Squared Areas

What is Area?

Area is the size of a surface!


These shapes all have the same area of 9:

same area


It helps to imagine how much paint would cover the shape.


Area of Simple Shapes

There are special formulas for certain shapes:

Example: What is the area of this rectangle?

Area Count

The formula is:

Area = w × h
w = width
h = height

The width is 5, and the height is 3, so we know w = 5 and h = 3:

Area = 5 × 3 = 15

Learn more at Area of Plane Shapes.

Area by Counting Squares

We can also put the shape on a grid and count the number of squares:

Area Count
The rectangle has an area of 15

If each square was 1 cm on a side, then the area would be 15 cm2 (15 square cm)

Approximate Area by Counting Squares

Sometimes the squares don't match the shape exactly, but we can get an "approximate" answer.

One way is:

  • more than half a square counts as 1
  • less than half a square counts as 0

Like this:

Area Count
This pentagon has an area of approximately 17

Or we can count one square when the areas seem to add up.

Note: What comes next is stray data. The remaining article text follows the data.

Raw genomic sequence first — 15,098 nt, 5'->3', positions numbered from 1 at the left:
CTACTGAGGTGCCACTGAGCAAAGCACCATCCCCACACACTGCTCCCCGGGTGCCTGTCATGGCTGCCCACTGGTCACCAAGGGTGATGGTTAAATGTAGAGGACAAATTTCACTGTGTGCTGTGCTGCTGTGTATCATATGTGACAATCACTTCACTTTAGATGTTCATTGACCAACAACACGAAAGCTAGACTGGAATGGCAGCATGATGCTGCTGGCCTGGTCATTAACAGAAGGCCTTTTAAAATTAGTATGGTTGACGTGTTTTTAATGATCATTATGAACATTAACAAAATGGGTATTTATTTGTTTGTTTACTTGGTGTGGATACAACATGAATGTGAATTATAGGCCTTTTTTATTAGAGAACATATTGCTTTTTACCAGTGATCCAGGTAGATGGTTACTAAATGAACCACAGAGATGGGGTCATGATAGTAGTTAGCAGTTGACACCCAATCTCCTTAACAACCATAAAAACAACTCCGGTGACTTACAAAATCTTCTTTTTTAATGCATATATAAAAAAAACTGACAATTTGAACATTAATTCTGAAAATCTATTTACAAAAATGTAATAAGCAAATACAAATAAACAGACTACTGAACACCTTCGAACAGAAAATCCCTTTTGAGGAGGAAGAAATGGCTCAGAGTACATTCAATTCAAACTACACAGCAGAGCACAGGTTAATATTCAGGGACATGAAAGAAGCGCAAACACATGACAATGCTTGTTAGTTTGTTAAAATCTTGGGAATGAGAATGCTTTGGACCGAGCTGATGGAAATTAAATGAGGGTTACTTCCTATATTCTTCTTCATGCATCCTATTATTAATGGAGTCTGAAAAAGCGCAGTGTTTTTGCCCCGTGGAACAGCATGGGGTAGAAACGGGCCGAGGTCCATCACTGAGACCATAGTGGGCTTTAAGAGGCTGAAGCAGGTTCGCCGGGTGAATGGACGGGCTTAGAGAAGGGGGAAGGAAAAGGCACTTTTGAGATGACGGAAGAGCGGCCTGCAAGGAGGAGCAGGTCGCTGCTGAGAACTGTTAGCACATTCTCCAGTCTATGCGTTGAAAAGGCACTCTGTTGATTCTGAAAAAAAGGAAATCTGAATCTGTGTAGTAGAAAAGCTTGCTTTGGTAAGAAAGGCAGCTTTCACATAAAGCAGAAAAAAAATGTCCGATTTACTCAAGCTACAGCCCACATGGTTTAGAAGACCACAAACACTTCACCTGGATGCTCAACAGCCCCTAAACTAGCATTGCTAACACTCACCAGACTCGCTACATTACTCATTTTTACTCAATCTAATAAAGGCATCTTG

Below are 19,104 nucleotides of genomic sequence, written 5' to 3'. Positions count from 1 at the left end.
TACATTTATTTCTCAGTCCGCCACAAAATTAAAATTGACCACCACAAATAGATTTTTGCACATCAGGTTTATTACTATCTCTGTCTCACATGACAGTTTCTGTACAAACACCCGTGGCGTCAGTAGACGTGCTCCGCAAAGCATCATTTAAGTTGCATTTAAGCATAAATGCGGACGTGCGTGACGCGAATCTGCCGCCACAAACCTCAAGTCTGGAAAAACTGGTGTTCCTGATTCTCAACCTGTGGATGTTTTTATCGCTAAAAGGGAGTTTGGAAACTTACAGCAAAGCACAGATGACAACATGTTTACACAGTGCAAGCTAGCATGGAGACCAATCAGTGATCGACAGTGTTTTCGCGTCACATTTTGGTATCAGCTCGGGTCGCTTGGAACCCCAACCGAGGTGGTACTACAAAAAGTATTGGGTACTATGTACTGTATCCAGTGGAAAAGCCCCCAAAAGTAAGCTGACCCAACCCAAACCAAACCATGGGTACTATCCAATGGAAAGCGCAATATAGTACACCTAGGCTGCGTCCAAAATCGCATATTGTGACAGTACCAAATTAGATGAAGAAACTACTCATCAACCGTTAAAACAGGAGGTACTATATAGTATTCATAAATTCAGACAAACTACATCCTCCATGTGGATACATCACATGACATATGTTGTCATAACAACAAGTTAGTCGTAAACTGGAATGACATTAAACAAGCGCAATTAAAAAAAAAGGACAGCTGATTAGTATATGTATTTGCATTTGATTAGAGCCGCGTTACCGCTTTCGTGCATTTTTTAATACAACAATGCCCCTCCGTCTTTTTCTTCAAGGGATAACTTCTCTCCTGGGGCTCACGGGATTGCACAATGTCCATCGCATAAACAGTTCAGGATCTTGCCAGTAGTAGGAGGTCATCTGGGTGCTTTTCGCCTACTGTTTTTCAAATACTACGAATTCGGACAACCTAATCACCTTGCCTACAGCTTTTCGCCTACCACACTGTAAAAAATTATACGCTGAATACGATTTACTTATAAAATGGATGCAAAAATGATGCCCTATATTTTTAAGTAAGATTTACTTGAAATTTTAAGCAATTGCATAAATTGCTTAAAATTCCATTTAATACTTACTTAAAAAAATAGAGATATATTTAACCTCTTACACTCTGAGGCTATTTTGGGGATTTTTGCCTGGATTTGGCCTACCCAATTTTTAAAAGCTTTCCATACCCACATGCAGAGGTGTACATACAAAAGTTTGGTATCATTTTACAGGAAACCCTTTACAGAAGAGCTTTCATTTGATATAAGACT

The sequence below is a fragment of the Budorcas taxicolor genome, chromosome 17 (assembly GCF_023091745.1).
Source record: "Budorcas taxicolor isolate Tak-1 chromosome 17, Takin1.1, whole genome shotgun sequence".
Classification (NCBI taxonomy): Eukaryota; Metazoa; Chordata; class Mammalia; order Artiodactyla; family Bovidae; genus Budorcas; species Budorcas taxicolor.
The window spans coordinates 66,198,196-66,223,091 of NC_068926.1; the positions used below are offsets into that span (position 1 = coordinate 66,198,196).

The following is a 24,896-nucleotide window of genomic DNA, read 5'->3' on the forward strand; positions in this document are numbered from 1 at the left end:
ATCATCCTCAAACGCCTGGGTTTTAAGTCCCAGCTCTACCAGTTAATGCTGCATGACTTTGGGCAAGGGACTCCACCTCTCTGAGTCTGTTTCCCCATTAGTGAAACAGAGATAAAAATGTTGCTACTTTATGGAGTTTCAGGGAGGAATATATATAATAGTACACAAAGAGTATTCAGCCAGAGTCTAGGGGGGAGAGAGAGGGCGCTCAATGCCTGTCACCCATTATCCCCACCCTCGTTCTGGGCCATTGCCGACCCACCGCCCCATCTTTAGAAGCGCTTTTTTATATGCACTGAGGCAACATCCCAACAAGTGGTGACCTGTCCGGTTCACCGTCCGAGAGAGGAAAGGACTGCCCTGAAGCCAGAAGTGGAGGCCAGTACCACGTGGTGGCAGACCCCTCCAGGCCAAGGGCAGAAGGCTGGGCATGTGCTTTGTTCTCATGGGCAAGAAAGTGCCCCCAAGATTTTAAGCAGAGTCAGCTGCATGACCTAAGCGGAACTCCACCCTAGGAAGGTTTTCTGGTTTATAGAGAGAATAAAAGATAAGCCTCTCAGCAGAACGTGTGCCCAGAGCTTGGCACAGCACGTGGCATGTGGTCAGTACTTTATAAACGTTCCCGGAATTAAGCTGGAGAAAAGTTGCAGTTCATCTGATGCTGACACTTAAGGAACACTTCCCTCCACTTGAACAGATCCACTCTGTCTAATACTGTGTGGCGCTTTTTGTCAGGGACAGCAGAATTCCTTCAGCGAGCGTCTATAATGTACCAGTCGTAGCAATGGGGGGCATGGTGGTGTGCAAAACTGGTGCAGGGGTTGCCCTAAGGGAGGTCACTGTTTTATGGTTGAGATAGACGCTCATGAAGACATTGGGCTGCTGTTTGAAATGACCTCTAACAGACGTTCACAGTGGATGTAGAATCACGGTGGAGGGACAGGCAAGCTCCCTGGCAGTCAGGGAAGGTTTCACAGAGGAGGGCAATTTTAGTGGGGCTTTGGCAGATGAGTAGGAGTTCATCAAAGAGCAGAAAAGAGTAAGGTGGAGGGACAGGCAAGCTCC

Example: Here the area marked "4" seems equal to about 1 whole square (also for "8"):

Area Count
This circle has an area of approximately 14

But using a formula (when possible) is best:

Example: The circle has a radius of 2,1 meters:

The formula is:

Area = π × r2 
π = the number pi (3,1416...)
r = radius

The radius is 2,1m, so:

Area = 3,1416... × (2,1m)2 
= 3,1416... × (2,1m × 2,1m)
13,8544... m2

So the circle has an area of 13,85 square meters (to 2 decimal places)

Area of Difficult Shapes

We can sometimes break a shape up into two or more simpler shapes:

Example: What is the area of this Shape?

Let's break the area into two parts:

Part A is a square:

Area of A = a2 = 20m × 20m = 400m2

Part B is a triangle. Viewed sideways it has a base of 20m and a height of 14m.

Area of B = ½b × h = ½ × 20m × 14m = 140m2

So the total area is:

Area = Area of A + Area of B = 400m2 + 140m2 = 540m2

Area by Adding Up Triangles

We can also break up a shape into triangles:


Then measure the base (b) and height (h) of each triangle:


Then calculate each area (using Area = ½b × h) and add them all up.


Area by Coordinates

When we know the coordinates of each corner point we can use the Area of Irregular Polygons method.

There is an Area of a Polygon by Drawing Tool that can help too.



Useful Videos
Useful Videos

Maths & Science
Maths & Science

Science Activities
Science Activities